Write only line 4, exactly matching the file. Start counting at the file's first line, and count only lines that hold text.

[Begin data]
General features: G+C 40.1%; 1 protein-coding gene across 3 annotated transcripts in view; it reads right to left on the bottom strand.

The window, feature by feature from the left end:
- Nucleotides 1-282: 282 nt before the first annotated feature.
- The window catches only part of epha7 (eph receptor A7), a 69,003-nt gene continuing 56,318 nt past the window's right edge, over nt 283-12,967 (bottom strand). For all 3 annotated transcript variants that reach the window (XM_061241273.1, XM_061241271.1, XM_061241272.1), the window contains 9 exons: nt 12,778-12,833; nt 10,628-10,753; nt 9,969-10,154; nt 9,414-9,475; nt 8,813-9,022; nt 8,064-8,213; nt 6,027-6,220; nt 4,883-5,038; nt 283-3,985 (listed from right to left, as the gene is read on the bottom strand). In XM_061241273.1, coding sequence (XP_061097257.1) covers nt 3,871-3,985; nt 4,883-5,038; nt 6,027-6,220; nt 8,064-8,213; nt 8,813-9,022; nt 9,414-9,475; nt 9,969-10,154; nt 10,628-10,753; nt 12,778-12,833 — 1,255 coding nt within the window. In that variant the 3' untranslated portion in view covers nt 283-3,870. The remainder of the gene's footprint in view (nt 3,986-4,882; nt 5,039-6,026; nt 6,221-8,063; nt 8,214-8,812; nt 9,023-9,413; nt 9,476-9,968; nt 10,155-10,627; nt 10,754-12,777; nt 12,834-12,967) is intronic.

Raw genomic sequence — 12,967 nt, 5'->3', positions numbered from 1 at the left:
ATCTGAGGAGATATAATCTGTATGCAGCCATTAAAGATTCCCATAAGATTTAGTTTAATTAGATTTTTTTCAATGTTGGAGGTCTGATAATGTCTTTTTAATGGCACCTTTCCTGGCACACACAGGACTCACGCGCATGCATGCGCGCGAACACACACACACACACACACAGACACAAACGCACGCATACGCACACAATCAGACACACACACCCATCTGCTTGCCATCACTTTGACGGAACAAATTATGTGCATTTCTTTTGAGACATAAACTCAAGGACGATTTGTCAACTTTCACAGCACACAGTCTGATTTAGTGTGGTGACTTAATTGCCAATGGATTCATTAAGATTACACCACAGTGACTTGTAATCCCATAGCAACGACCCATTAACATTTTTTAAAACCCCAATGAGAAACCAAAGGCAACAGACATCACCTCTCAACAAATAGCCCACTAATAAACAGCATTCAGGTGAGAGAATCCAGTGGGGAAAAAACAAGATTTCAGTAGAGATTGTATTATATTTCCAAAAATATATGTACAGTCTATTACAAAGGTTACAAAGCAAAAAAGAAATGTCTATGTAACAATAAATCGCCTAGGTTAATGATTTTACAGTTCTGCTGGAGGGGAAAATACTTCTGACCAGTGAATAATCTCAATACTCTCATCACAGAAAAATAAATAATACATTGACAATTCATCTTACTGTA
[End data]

- The window catches only part of epha7 (eph receptor A7), a 69,003-nt gene continuing 56,318 nt past the window's right edge, over nt 283-12,967 (bottom strand). For all 3 annotated transcript variants that reach the window (XM_061241273.1, XM_061241271.1, XM_061241272.1), the window contains 9 exons: nt 12,778-12,833; nt 10,628-10,753; nt 9,969-10,154; nt 9,414-9,475; nt 8,813-9,022; nt 8,064-8,213; nt 6,027-6,220; nt 4,883-5,038; nt 283-3,985 (listed from right to left, as the gene is read on the bottom strand). In XM_061241273.1, coding sequence (XP_061097257.1) covers nt 3,871-3,985; nt 4,883-5,038; nt 6,027-6,220; nt 8,064-8,213; nt 8,813-9,022; nt 9,414-9,475; nt 9,969-10,154; nt 10,628-10,753; nt 12,778-12,833 — 1,255 coding nt within the window. In that variant the 3' untranslated portion in view covers nt 283-3,870. The remainder of the gene's footprint in view (nt 3,986-4,882; nt 5,039-6,026; nt 6,221-8,063; nt 8,214-8,812; nt 9,023-9,413; nt 9,476-9,968; nt 10,155-10,627; nt 10,754-12,777; nt 12,834-12,967) is intronic.